I recently wrote about verbal communication styles, both how one gives and receives information, and the idea of utilizing this logic within the workplace to better communicate as a team. As I continued down this train of thought, the idea of relating our everyday communication styles to our professional relationships within the workplace lead me to one of my favorite relationship topics, the Five Love Languages.
Gary Chapman’s book, The Five Love Languages, is considered a Bible among psychologists and those in the communication field. Chapman suggests that there are five ways couples show (and prefer to receive) their love: Affirmation, Gifts, Service, Time and Touch. Of these, you may relate to more than one.
We all need different things to feel loved. We all show our love in different ways. The same goes for our professional relationships in that we all prefer to receive appreciation in different ways, maybe unknowingly, in order to truly feel appreciated.
Employees perform better when they feel better, but it is simply not enough to express appreciation the way you know best or the method that comes most natural to you. It is important to express appreciation in a way that is most meaningful to that specific employee.
Here’s a look at the Five Love Languages and how they may relate to workplace appreciation:
Words of Affirmation– e.g. Verbalizing, “You’re doing great!”
Tangible Gifts– e.g. Gifting a Starbucks coffee or offering a bonus or raise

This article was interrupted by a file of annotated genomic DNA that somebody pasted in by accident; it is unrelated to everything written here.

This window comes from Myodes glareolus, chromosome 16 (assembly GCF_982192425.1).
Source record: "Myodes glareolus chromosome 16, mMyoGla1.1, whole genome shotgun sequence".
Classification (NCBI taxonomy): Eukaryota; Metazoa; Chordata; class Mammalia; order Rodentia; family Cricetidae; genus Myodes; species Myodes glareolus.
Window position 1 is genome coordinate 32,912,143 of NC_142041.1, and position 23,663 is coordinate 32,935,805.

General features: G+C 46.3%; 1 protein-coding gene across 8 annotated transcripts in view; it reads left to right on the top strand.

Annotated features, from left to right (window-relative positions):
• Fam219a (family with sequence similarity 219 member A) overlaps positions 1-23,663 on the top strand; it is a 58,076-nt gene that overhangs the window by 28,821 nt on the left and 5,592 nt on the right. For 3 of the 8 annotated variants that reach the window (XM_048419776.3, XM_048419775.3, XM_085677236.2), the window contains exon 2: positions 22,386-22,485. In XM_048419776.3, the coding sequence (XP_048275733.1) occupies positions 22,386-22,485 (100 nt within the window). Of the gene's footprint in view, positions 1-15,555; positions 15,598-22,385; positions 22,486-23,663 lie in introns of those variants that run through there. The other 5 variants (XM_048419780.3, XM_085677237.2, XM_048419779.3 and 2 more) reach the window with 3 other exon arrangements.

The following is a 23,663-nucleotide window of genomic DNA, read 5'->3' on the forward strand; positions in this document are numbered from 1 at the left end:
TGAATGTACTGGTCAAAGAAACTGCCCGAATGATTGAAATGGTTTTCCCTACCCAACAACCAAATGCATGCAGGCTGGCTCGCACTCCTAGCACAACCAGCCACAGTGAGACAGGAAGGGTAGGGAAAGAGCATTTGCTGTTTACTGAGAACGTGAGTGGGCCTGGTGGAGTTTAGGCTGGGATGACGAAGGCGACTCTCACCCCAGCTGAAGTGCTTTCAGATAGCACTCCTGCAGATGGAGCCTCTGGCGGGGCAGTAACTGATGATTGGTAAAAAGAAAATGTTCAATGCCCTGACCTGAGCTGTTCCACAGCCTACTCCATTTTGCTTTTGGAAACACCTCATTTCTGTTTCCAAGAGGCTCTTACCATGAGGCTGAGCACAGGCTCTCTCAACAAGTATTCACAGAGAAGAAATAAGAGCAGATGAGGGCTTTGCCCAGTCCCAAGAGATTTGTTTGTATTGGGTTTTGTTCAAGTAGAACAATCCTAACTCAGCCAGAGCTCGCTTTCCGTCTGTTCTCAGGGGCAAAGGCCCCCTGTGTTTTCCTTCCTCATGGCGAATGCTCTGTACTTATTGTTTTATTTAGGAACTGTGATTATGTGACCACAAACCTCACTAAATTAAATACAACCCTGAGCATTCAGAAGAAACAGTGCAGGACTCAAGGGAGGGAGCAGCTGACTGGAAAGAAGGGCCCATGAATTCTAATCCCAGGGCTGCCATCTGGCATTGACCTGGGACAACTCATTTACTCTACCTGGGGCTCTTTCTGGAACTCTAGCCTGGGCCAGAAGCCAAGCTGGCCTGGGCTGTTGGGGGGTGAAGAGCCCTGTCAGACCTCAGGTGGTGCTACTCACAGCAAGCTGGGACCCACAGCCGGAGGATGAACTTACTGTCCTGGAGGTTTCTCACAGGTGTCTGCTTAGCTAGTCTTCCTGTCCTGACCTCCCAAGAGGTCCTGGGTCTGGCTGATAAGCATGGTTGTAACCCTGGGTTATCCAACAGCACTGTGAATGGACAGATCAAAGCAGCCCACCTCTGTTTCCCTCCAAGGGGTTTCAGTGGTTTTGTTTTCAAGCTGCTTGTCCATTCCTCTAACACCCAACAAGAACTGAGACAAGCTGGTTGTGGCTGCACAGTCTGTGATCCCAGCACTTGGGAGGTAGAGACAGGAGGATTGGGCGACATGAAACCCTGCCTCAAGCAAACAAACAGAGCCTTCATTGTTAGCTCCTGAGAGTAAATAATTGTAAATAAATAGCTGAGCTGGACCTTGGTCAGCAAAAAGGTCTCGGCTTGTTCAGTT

Acts of Service– e.g. Assisting, “I appreciate your hard work on this project, so I helped lighten your load by doing this for you”
Quality Time– e.g. Giving undivided attention so the employee feels listened to or offering, “You’ve worked hard on this project, why don’t you leave work a little early today and take some time for yourself”
Appropriate Touch– e.g. Offering a high five or firm handshake
What is your workplace love language (you may have more than one!) or method that you prefer to receive appreciation for your work?
As we dive into our personal love languages and relate this logic to the workplace, keeping in mind that the way we show appreciation may not be the way each of our coworkers prefer to receive it, is key.
When you can become aware of each employee’s communication styles and love language for feeling appreciated and valued, you’ll change the climate of your workplace.
On a side note, while I was writing this article and talking with family about the topic, I was informed that Chapman wrote a follow up to his original book, titled, The 5 Languages of Appreciation in the Workplace: Empowering Organizations by Encouraging People. I think I’ve found my next read!